Fela Kuti: Revolutionary & The Father of Afrobeats

Fela Anikulapo Kuti is a legend in Nigeria, and Africa as a whole, given his immense contribution to the African music scene and his political activism efforts in Nigeria. He is essentially the Father of what we know now as the Afrobeat genre, widely predominant in West African music. 

To understand how Fela came to bestow the afrobeats genre upon us, one must also understand what he went through, because it resonates greatly in his music. 

Born in 1938 when Nigeria was still a British colony, Fela Kuti bore witness to the atrocities that his people had to suffer under the hands of the British government and later on, the evils of corruption on the society. 

Fela was from an upper middle-class family, and expecting him to follow in the paths of his two brothers before him, Fela’s parents sent him to London to study Medicine. Instead, he ended up studying music and various instruments with the trumpet being his preferred instrument and later a defining sound in his songs. He formed a band known as Koola Lobitos that went by many names over the years: from Nigeria ’70, to Afrika ’70, and eventually Egypt ’80. Each rename seemed an ode to his political views at the time.

The band first used to play a combination of jazz and highlife, but that was before Fela went to Ghana in 1967 in an effort to reevaluate his musical direction. There, he first decided to call his style of music Afrobeat, a nuanced mix of traditional West African music, salsa, funk, calypso, jazz, and highlife. His drummer, Tony Allen was also instrumental in the actualization of the Afrobeat genre and Fela has been cited as stating that the genre would not be what it is without Allen. 

“Without Tony Allen there would be no afrobeat.”

Fela Kuti

Fela went to the United States with his band and crossed paths with the Black Panther Movement and the Black Panther party thanks to Sandra Smith. This would heavily influence his political views and change his musical theme from that of love to political and social issues. He would later return to Nigeria, forming a commune known as the Kalakuta Republic, where he would record his music and offer a home to people connected to his band members. His music was well favored among the Nigerians and other Africans, especially since he decided to sing primarily in Pidgin English, ensuring that people all over the continent could enjoy his music and message. 

During that time, the socio-political climate also fuelled heavy corruption among government officials in Nigeria, making the country one of the most corrupt in Africa at the time. Fela’s music was heavily laced with political messages openly condemning the ruling government and their heavily corrupt ways, thus he was not very popular with government officials. This prompted frequent attacks and raids on the Kalakuta commune by Nigerian soldiers.  Following the release of the song “Zombie”, an attack on the Nigerian military soldiers and their methods, he was subjected to an attack which caused him to be severely beaten, and led to the death of his mother. The Kalakuta Republic was burned during this raid and his studio, his instruments, and master tapes all went up in flames.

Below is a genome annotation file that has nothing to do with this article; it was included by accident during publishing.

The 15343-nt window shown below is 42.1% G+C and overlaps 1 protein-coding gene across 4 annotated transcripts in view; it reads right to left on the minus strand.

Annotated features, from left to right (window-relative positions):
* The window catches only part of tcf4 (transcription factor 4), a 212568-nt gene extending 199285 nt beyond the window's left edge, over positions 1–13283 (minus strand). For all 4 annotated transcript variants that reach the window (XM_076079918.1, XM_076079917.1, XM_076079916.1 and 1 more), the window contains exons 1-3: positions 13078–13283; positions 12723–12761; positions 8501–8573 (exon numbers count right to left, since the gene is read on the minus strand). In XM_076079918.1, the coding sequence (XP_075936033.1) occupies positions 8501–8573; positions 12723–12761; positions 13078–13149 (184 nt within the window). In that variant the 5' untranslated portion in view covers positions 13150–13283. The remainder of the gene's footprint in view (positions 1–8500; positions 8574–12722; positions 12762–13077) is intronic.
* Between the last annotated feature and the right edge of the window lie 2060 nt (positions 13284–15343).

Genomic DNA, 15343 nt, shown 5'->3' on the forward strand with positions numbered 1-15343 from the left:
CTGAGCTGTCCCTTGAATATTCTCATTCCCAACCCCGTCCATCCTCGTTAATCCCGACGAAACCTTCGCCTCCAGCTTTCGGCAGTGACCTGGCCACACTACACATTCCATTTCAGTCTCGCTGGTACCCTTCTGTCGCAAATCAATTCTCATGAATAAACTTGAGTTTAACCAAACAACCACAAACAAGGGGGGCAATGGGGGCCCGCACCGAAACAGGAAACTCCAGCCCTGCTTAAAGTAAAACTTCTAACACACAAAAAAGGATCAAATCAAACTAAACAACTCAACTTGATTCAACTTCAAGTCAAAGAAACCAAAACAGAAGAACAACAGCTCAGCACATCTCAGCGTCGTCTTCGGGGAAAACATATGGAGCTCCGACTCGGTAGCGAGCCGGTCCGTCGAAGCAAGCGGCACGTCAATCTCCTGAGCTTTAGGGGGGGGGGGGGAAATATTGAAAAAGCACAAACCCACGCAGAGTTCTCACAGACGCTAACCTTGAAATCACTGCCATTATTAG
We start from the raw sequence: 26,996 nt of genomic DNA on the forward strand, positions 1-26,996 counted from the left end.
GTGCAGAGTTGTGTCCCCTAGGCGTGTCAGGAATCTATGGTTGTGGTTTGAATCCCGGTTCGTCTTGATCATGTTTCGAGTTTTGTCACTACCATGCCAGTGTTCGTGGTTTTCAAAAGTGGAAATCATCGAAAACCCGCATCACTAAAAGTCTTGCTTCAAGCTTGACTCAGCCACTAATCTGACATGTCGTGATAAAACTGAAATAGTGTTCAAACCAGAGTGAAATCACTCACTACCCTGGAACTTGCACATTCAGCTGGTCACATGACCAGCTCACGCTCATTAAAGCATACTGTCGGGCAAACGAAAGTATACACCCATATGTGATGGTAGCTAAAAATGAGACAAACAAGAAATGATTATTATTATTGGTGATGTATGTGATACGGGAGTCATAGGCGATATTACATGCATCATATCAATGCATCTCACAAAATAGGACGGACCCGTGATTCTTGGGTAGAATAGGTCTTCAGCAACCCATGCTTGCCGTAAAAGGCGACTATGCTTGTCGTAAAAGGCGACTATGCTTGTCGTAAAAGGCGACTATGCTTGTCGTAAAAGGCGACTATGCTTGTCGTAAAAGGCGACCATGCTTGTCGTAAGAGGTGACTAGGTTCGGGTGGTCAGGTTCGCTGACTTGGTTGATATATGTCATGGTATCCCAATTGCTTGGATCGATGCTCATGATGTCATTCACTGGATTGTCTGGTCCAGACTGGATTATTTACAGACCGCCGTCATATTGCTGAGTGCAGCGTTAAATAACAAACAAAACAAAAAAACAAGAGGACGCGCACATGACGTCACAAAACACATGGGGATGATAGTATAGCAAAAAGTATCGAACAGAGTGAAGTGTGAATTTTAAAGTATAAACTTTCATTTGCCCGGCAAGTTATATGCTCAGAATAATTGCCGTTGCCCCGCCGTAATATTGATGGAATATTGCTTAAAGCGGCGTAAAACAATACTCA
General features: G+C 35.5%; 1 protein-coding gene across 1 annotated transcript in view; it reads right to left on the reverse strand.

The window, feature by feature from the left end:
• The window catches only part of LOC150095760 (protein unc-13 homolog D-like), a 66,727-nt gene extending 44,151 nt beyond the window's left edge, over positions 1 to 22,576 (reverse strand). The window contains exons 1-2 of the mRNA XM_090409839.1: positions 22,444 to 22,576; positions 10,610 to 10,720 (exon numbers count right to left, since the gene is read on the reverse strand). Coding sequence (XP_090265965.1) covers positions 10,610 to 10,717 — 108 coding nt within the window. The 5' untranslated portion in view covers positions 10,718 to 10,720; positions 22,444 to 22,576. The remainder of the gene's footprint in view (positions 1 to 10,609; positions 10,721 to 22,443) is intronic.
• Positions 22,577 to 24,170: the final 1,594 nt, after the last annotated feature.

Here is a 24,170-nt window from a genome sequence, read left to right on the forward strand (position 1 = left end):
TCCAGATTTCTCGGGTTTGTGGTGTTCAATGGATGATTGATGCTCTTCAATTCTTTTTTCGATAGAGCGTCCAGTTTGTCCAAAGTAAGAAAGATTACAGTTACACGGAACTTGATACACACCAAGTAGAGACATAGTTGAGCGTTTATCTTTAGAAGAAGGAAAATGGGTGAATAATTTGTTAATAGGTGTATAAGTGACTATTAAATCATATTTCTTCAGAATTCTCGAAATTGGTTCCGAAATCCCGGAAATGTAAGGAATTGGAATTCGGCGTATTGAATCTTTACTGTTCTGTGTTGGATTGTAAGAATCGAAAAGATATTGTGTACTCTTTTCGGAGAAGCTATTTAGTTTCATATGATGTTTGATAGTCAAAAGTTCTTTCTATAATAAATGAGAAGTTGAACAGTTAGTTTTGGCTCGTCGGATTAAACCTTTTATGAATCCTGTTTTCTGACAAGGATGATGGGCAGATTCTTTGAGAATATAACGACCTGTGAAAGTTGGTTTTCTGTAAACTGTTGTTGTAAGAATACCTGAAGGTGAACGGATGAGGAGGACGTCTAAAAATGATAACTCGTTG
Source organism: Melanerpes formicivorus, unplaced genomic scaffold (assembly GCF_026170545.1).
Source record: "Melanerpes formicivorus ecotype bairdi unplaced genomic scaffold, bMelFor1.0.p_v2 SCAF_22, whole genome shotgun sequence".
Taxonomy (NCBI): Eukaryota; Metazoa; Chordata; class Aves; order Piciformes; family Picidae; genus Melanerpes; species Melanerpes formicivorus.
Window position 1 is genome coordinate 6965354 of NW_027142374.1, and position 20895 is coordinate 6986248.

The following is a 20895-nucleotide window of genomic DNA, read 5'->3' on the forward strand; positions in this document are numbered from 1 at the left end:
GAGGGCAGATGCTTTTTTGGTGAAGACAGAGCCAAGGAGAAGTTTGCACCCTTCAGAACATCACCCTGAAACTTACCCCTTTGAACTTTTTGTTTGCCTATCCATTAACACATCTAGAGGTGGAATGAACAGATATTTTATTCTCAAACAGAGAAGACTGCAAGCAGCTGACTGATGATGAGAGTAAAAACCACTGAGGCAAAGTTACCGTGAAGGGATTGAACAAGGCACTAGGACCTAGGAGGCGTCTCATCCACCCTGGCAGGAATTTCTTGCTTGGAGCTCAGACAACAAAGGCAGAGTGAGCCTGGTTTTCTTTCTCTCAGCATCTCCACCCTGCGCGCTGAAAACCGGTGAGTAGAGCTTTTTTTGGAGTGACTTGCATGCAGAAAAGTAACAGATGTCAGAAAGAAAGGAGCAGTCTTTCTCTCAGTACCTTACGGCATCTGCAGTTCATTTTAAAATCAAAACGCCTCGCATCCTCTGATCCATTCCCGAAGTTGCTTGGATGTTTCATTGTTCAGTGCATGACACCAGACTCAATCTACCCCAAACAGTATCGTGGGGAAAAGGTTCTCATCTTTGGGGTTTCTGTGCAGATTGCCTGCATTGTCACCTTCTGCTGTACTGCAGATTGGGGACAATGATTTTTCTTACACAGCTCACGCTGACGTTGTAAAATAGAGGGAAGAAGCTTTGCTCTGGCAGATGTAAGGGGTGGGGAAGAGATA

His mother’s death was one of the turning points of his life and his music, understandably took a dark and somber turn thereafter. In response to this attack, Fela wrote two songs “A Coffin for the Head of State” and “Unknown Soldier” referencing the events of the attack and had his mother’s coffin delivered to General Obasanjo’s House. 

His music also proved to be quite inciting to the public with a riot breaking out during one of his concerts in Accra when he performed the song “Zombie” after which he was banned from going back to Ghana. He also formed a political party, MOP or Movement of the People, with the aim of running for president of Nigeria in 1979 but his candidature was refused. 

Fela was also jailed multiple times and served time because of his vocal opposition of the ruling government leaders but once he was out of prison, he was back to releasing albums and music like nothing happened. 

Fela strongly believed that music was meant to move you not only physically, but also mentally, which is why he infused such strong messages in his songs. He made music with the primary purpose of making people think about their current state of affairs hopefully with the intention of making a change for the better. 

His influence is widely felt not only in Africa but also internationally with many artists such as Wycleff Jean, J Cole, Nas, and Common sampling and drawing from the well of inspiration and culture that was Fela’s music. Artists like Burna Boy, Wizkid, and Fela’s own son Femi Kuti have tapped into his music for inspiration without diluting the messages that Fela preached. 

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